By Lisa McLean
Guelph – Ontario’s greenhouse sector has made significant advances in water, nutrient and energy technology to manage the year-round, high-efficiency production of crops like tomatoes, peppers, herbs, berries and a wide variety of green vegetables.
Yet, despite its positive environmental track record, the sector remains a high user of plastic, especially in the form of small clips that support tomato plants in the greenhouse. Those clips are an integral part of greenhouse tomato production, but often end up in landfill because they can contain tomato vine residues.
Now, new research at the University of Guelph aims to substitute plastic clips with bio-based biodegradable ones – enabling easier composting of tomato vines and other crops at the end of their life span, reducing land filling and lowering the greenhouse sector’s carbon footprint.
“Currently, polypropylene is the main plastic used to produce these support structures, but this is a petroleum-derived plastic that is non-renewable and non-biodegradable,” says Prof. Manjusri Misra of the University of Guelph’s biological engineering and plant agriculture departments. Continue reading
By Tiffany Mayer
Michael Brownbridge has great respect for the lowly lawn.
For starters, grass has remarkable survival skills. During droughts, those brown blades that look dead have simply gone dormant until the next generous rainfall returns them to resplendent green.
Lawns kick out moisture on hot days which cools urban environments. They also act like sponges that hold moisture after heavy rains and release it slowly to benefit trees and other plants growing nearby.
Then there are all the pollutants grass traps.
“It’s one of the most phenomenal plants on the planet,” Brownbridge said. Continue reading
photo by Lilian Schaer, AgInnovation Ontario
By Jane Robinson
Ontario’s greenhouse pepper growers are struggling to control a very problematic invasive insect, but have very few effective options. Pepper weevils are threatening the province’s $420 million greenhouse pepper industry – a high value crop that covers about 520 hectares (1,285 acres) in Ontario.
University of Guelph researcher Dr. Cynthia Scott-Dupree is testing a genetic control strategy that could bring much-needed hope to growers.
“Pepper weevils began causing substantial economic losses in Ontario in 2015,” says Scott-Dupree, a professor in the School of Environmental Sciences and Bayer Chair in Sustainable Pest Management. “There really aren’t any effective insecticides that control the adult, and the direct damage caused to the pepper is invisible until you cut it open.”
Adult female pepper weevils lay a single egg in a puncture wound on the surface of the pepper. When the egg hatches, the larvae chew into the pepper to feed. The adult emerges inside the fruit, feeds on the pepper a little longer, mates and then exits the fruit. And the cycle starts all over.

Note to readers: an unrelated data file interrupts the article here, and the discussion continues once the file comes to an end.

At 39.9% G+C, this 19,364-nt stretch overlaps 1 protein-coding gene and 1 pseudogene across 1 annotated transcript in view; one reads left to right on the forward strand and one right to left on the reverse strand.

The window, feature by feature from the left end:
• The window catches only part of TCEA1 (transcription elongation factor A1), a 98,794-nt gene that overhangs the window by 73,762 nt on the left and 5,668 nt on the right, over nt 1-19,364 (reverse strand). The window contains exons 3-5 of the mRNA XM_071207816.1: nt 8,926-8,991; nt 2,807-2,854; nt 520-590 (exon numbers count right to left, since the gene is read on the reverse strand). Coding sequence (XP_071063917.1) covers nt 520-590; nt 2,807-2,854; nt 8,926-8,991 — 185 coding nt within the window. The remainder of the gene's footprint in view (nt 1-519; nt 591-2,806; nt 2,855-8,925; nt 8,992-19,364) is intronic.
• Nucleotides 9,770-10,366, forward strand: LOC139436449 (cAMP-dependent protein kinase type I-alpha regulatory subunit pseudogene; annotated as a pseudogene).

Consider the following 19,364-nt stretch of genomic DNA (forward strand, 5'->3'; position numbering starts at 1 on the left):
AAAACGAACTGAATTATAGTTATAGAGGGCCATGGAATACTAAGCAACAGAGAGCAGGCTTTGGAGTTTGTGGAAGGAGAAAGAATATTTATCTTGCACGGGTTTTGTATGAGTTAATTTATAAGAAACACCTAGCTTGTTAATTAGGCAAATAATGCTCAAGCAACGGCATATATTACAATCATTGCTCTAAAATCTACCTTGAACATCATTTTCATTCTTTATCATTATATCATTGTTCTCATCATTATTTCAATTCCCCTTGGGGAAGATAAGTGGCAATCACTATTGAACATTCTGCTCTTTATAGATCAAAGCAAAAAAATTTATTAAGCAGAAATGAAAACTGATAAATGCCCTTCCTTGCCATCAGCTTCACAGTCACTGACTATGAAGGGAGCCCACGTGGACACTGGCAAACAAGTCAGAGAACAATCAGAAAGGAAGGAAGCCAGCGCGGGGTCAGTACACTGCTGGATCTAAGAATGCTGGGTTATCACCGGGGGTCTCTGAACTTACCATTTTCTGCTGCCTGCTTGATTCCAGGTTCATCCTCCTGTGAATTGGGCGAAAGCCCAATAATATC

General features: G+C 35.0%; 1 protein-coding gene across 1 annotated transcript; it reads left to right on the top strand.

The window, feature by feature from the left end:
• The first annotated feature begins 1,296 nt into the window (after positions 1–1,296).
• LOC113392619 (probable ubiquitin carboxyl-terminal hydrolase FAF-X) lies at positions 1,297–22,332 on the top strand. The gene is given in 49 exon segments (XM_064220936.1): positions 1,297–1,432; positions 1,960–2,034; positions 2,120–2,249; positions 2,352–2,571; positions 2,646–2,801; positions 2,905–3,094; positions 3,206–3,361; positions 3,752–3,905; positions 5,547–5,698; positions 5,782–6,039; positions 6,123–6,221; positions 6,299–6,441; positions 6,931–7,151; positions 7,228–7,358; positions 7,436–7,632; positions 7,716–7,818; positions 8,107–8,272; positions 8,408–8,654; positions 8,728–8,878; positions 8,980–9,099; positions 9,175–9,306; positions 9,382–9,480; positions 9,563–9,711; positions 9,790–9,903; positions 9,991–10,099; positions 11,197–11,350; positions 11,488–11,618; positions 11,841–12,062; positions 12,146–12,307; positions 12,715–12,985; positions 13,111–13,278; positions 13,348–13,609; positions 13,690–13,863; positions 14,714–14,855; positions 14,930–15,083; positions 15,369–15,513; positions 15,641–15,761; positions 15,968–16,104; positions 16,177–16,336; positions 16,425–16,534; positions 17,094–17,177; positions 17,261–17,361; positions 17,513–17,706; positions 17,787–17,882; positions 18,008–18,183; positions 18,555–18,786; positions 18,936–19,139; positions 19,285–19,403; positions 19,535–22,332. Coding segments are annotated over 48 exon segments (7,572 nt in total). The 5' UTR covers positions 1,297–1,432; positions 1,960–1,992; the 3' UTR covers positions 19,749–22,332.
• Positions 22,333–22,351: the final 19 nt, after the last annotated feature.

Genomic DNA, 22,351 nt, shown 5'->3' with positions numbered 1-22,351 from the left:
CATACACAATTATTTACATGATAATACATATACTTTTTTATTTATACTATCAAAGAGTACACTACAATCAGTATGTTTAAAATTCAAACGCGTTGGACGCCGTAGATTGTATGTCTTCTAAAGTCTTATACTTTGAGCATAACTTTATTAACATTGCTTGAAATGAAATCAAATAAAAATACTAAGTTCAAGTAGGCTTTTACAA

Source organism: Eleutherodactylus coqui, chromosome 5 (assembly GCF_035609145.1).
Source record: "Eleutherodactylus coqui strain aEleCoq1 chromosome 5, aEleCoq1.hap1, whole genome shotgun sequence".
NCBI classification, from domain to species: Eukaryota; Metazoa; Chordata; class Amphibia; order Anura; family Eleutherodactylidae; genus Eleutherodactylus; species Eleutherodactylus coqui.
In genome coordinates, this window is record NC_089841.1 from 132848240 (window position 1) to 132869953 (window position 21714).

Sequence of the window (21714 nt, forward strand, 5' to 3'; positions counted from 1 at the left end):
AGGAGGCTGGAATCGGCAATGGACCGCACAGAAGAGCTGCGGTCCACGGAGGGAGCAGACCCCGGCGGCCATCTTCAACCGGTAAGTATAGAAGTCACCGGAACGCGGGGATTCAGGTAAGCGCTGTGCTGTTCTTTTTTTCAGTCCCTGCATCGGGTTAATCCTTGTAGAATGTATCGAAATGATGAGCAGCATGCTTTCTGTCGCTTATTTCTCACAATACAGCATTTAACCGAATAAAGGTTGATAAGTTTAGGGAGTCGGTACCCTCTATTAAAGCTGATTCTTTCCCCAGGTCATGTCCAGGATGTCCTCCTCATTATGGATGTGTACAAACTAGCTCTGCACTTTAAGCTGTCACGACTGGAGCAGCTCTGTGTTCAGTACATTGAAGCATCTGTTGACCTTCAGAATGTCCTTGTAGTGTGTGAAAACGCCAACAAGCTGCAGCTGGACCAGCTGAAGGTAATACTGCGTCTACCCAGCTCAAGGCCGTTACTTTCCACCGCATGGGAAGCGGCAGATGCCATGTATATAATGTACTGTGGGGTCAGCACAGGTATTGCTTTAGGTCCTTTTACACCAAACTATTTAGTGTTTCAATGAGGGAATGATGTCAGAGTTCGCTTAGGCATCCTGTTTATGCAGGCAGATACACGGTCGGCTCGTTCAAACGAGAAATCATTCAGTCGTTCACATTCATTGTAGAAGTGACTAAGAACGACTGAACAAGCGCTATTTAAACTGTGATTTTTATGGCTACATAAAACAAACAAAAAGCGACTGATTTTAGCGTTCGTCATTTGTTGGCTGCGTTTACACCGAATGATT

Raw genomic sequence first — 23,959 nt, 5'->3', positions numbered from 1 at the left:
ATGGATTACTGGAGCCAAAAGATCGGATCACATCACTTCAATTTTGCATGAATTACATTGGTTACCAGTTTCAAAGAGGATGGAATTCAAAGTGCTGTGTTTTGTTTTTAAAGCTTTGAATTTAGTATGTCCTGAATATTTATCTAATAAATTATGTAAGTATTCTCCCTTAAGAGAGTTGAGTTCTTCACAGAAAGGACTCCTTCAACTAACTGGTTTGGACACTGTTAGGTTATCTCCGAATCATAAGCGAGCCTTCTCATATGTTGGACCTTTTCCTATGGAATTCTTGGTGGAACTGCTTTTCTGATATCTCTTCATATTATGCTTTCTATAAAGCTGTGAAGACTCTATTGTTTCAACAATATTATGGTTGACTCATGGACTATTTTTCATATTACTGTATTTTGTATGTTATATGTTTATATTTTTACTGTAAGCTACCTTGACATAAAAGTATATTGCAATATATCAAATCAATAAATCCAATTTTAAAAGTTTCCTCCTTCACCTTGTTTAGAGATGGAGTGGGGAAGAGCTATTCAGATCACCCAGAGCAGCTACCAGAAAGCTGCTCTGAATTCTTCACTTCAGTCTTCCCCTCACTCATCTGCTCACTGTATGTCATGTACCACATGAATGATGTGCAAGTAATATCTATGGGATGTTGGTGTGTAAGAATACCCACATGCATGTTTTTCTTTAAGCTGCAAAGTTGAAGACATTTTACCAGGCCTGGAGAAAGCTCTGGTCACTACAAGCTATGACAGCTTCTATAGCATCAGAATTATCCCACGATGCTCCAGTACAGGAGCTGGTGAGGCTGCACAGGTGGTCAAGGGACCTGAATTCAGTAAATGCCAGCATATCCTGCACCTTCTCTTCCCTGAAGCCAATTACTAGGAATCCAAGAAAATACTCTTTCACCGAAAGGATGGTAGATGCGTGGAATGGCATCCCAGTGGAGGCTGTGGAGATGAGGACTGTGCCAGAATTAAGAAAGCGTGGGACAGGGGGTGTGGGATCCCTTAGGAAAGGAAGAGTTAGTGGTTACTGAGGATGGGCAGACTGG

Scott-Dupree started working on sterile insect technique (SIT) about five years ago to control a leafminer in Ontario-grown chrysanthemums. She was then approached by Bruce Power about the potential to use gamma radiation to mitigate insect pest problems in Ontario agriculture.
“I steered them to the pepper weevil issue as I knew that growers were stuck for solutions,” she says. Continue reading
By Lisa McLean
Guelph – It takes a lot of work – and a lot of water — to grow healthy trees and shrubs for Canada’s ornamental plant sector. The industry, which boasts approximately 3,500 nurseries across Canada, uses an estimated 190 million cubic metres of water every year.
But new research suggests this is two to three times more water than healthy trees need. And soon a new tool will be available to help nursery managers determine when to turn on –and turn off – the hose.
Jared Stoochnoff, a University of Guelph graduate student in the School of Environmental Sciences Controlled Environment Systems Research Facility, is pioneering a new irrigation management strategy designed to reduce water consumption and mitigate the environmental impact of ornamental nursery operations.
“Because many nursery irrigation managers lack reliable ways to quantitatively predict a plant’s actual water requirements, they tend to err on the side of caution and overwater,” Stoochnoff says. “This results in unnecessarily high water and fertilizer run-off that negatively impacts local watersheds.” Continue reading
Using drones, farmers can save money and increase their crop yields by mapping their fields to identify areas of stress.
By Jane Robinson
Peterborough ON – What started as a move back to the Ontario family farm for Norm Lamothe turned into a big move forward in crop scouting technology for Canadian farmers.
Lamothe left a 10-year career in the aviation industry to return to be the sixth generation on the family farm near Peterborough. At the encouragement of a neighbouring farmer, Lamothe bought his first unmanned aerial vehicle (UAV) or drone in 2015. He had a small group of area farmers already signed up to have a block of acres viewed by the new technology and help share the investment risk.
“We quickly identified the opportunity for farmers to save money and increase their crop yields by mapping their fields to identify areas of stress,” says Lamothe. Continue reading